Sen. Hillary Rodham Clinton has spent much of the last month behind closed doors, putting the final touches on a presidential campaign-in-waiting.This is a fascinating article. It illustrates the supreme political professionalism of the Clinton family, and demonstrates organizationally that Clinton's Senate career has been the key stepping stone for White House ambitions that were likely brewing way back in the early-1990s.
Her hectic schedule has been crammed with private lunches and phone conversations with elected officials and political operatives. She has sounded out Democratic Party officials from New York to Des Moines about her chances and hired a cadre of new campaign aides.
And she has made time for television interviews, re-releases of her books and delicately timed appearances with her high-wattage husband.
It is all part of a political organization that has been under construction since the turbulent Clinton White House years and was bolstered by two successful Senate campaigns. Awaiting only her go-ahead — with a decision expected in January — the machine that Hillary built has the heft and advance billing of an election-year juggernaut.
It is a high-stakes fusion of her political world and her husband's, two camps with markedly different styles and, at times, competing agendas and egos. The test, should she decide to run, will be getting the two cultures to work together."
Her organization is much different than the old Clinton organization," said New York political consultant Hank Sheinkopf, who worked on President Clinton's 1996 reelection effort. "She has a whole loyal national network of her own. They're all hard, tough people. The trick she'll have is to find a way to blend them in and keep them together."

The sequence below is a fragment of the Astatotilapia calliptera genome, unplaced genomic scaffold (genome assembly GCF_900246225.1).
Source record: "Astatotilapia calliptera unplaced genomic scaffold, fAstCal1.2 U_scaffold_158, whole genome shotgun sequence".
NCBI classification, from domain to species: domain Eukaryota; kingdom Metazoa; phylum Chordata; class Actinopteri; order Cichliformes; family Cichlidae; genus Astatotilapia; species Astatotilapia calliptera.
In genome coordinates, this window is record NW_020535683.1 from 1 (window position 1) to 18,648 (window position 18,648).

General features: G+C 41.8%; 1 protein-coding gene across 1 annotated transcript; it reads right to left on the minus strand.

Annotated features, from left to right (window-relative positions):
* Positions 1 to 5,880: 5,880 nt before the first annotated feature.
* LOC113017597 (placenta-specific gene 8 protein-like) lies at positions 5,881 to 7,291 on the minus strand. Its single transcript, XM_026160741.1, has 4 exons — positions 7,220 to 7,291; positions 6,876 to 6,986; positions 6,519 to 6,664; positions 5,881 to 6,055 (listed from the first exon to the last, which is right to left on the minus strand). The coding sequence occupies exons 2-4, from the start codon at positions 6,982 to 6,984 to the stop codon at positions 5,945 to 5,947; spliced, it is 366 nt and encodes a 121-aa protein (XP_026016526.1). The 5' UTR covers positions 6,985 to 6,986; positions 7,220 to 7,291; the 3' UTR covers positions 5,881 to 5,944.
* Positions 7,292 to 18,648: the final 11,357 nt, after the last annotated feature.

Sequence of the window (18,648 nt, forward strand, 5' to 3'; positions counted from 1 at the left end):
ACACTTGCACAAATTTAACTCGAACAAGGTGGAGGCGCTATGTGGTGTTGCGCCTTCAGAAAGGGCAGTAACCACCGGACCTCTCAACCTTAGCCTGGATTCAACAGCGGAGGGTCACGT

Bill Clinton ran a loose and leaky ship during his two White House terms, and many in his old brain trust who are expected to return to the fold for a Hillary Clinton presidential campaign now have careers to tend and outside interests to promote.
By contrast, "Hillaryland" is a disciplined structure of her own design, a tight-knit realm populated by discreet, fiercely devoted aides who have been with the former first lady since her East Wing days, along with newer additions who serve on her Senate staff. Some wonder if her circle is too buffered.
"The danger she faces," one longtime Clinton intimate said, "is the problem of insularity. You saw that at times in the Clinton White House. She tends to filter a lot through her most trusted people. That's an advantage when things are going well. But you can get closed off when things are falling apart."
Her machine would nonetheless be tested early. Recent polls in New Hampshire and Iowa show Clinton would have stiff competition from two potential Democratic rivals, Illinois Sen. Barack Obama and former vice presidential candidate John Edwards.
It will be interesting to see the timing and manner of Clinton's official presidential campaign announcement. For most candidates, the announcement is a way to generate media attention and build upward momentum in fundaising and public opinion. Hillary's really way beyond those normal type of campaign details, although this article and others have suggested that she's not doing as well in the money race as had been previously expected. No matter, Hillary's the candidate to beat in the Democratic primaries, despite the considerable attention garned by Barack Obama and John Edwards. For my earlier post on Clinton's frontrunner status, click here. See also this post on why Hillary's running well behind John McCain in a likely 2008 presidential matchup.